Pirate Economics

(A Bit of Economic Humor)

Making Currency Edible

In today’s economy, times are tough. Tougher than delicious, savory, mouthwatering, orgasm-in-your-mouth, hickory-smoked beef-jerky tough. The money you have may not be enough to feed your family, but with my idea,  money will be what you feed your family. Perplexed? Take a seat, kick back, let me explain.

 Years have come and gone with innovations in the areas of technology: electricity, the cotton gin, those hand-grabber things so you don’t have to get off the couch to grab the remote, Shamwows. Yet in the centuries since we put a stop to separate state currencies (Georgia, I’m looking at you, with your high and mighty Georgian Buck),  we have yet to see a truly significant innovation in money itself…until today.

 Prepare yourself for a journey into the “what if”: a journey that will take you to delectable heights you have never dreamed of, a journey… into Delicious Dollars.

 Imagine a world where money is actually edible. The technology exists right now—edible paper that can be used for birthday cakes, wedding cakes, get well soon cakes, anniversary cakes, congratulations on your first period cakes, you get the idea. These new Delicious Dollars can be produced with a green tint, with a level of complexity bordering on the absurd.

 Edible money can be made a reality with just a quick scribble of Ben Bernanke’s magic pen. (Not even joking it’s one of those pens that can write upside down and under water, not to mention that with a mere wave of the pen and an utterance of the “Wingardium Leviosa” spell, he can magically raise the Federal Funds rate. Magic!)

 And the taste! Each bill—fives, tens, twenties—will taste different, with flavors determined by the top chefs in the country making it possible to change the deliciousness level of the money supply. Our new currency could still be minted (pun!) on the same printing presses as today, requiring none of those obnoxious change of address forms. In no time our currency will be far more sensually appealing than the plain and dull yen or the boring euro. What now, France?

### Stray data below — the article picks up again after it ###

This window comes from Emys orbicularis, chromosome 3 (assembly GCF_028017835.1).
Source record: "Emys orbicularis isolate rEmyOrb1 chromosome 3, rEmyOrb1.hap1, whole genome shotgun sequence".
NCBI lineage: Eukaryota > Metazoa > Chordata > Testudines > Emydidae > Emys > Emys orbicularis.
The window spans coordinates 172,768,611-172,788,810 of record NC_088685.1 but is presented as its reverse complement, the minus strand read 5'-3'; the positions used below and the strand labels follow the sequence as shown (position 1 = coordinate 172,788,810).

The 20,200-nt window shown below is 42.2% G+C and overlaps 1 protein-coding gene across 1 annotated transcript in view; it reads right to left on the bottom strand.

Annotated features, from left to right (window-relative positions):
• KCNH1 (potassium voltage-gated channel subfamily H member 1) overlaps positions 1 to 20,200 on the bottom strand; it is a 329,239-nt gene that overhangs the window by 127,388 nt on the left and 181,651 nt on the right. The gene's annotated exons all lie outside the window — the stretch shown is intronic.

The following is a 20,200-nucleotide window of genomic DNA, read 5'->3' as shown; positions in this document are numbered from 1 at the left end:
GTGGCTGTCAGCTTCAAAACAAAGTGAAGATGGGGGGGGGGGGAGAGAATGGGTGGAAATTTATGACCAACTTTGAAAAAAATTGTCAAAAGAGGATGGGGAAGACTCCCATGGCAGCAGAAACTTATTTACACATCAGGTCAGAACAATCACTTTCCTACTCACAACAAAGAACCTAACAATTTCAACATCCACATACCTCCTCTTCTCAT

But the deliciousness of the money supply is more than just a culinary thrill. In fact, it may be just what the country needs in these tough times. Remember that Ben “The Bulldog” Bernanke has fought off the downturn by pouring money into the economy (if you don’t remember that, pay attention!).  In the old boring non-edible world, such a big increase in the money supply would eventually be followed by a massive increase in prices. Economic suicide!

 But wait just one goshdarn minute! Let’s rewind that back, but now replace regular, cottony money with extra tasty Delicious Dollars. The Bulldog drastically increases the money supply in the hopes that it jumpstarts the economy. In the short term, people have more money, spend more, get more lattes, etc. Remember this is super short term; just long enough to provide that spark for the economy.

 Now watch this–these Delicious Dollars are just so irresistible that people won’t be able to abstain for long. Maybe they’ll nibble one or two bills here and there, but soon hunger will take over and the money supply will start to decline.  And abracadabra, the Fed has provided a big boost to the economy without raising inflation.  Ben “The Booster” Bernanke is hailed as a hero and TV shows are created based on him. “Bernanke the Barbarian” goes on to run five thrilling seasons, topping “24” and “American Idol” for ratings every season.